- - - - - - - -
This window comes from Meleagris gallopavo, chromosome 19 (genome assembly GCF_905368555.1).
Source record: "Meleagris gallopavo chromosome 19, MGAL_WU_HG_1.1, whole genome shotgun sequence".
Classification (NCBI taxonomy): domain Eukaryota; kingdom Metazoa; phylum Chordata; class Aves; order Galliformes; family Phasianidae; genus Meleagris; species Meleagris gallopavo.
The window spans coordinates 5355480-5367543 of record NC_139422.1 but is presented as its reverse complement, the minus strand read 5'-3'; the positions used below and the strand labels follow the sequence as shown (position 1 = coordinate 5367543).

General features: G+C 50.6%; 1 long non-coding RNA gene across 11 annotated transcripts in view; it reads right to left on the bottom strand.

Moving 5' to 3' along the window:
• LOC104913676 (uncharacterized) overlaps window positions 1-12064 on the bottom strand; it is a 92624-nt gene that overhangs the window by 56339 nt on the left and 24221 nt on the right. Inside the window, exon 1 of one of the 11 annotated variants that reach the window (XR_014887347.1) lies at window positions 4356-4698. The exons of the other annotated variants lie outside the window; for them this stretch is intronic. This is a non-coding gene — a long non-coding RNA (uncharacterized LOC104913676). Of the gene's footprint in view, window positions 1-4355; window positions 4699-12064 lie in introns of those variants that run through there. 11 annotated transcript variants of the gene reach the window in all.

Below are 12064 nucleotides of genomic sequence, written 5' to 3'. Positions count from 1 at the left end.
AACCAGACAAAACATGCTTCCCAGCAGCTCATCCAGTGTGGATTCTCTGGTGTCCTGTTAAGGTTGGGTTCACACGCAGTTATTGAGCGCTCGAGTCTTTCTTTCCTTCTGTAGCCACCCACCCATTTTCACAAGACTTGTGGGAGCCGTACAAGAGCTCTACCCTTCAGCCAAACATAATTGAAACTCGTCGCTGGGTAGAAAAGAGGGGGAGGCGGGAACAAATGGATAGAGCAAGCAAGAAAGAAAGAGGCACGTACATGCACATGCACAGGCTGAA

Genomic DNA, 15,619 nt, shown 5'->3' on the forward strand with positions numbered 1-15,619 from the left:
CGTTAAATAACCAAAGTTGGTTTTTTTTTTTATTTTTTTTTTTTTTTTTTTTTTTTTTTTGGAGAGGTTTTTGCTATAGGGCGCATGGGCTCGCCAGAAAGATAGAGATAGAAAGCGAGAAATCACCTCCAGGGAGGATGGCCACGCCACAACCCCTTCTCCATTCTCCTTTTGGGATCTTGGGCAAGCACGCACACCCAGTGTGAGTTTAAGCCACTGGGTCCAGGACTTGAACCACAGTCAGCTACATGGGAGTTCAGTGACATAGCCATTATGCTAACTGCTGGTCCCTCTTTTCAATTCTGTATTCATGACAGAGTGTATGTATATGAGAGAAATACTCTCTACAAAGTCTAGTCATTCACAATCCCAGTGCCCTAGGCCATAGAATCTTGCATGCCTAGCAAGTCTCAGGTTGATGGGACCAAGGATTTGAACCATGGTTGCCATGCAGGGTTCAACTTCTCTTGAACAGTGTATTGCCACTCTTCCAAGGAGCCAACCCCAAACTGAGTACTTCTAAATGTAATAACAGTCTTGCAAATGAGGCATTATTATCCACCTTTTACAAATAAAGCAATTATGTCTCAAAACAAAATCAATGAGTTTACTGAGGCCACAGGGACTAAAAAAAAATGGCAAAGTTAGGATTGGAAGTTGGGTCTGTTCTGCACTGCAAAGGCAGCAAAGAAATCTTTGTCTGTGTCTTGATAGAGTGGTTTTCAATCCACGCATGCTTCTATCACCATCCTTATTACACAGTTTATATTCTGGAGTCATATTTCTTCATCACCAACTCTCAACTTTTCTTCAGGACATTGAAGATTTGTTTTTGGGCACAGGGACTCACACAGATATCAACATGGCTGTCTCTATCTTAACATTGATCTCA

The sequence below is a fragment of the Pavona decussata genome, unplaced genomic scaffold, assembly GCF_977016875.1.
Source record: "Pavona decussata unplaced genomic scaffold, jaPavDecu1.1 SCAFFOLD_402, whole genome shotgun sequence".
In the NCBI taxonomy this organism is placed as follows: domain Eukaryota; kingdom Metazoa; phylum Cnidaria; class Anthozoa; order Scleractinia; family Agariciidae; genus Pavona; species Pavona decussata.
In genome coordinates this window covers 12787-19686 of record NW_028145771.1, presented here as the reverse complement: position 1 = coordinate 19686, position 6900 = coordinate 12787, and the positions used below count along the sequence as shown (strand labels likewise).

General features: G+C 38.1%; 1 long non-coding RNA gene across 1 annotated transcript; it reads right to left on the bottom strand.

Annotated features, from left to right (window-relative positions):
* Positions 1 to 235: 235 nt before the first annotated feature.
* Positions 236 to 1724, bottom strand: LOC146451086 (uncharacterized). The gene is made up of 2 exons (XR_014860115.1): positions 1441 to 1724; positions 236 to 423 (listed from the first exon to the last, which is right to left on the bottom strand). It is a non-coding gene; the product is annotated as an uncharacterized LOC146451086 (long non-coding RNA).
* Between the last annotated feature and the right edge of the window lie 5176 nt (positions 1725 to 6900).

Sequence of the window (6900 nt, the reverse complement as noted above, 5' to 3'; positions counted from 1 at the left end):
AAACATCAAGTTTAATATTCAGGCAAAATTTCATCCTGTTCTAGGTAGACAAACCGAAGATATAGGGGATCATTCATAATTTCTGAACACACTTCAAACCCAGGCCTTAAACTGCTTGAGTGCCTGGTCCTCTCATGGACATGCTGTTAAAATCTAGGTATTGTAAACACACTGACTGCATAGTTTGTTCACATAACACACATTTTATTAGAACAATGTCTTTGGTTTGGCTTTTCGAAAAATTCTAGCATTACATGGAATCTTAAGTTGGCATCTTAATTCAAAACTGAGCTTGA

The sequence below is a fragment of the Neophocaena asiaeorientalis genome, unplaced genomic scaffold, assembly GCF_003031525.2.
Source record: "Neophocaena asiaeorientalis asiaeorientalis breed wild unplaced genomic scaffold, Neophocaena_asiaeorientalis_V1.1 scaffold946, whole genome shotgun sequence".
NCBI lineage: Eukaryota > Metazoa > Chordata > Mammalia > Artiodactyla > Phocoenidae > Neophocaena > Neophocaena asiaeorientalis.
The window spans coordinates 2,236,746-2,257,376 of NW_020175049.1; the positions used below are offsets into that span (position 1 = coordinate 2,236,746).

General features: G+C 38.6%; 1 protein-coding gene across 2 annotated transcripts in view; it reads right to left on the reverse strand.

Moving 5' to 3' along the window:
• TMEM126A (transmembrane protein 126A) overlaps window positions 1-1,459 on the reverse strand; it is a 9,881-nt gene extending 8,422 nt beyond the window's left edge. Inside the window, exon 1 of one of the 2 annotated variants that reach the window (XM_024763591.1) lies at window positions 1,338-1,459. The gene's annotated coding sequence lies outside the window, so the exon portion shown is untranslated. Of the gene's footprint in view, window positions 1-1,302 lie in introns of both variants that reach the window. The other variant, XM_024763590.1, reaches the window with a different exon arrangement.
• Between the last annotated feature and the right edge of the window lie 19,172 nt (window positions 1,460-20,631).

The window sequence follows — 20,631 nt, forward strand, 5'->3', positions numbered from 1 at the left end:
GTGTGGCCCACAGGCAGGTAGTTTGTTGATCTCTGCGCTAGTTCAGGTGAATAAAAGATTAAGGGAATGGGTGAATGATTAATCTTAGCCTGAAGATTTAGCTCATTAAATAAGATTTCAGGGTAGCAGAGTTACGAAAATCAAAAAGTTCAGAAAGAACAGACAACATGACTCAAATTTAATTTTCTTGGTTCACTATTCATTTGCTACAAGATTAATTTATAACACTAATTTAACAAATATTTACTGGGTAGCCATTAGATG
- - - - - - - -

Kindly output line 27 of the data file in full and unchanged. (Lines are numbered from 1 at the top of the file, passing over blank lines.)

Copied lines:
General features: G+C 38.6%; 1 protein-coding gene across 2 annotated transcripts in view; it reads right to left on the reverse strand.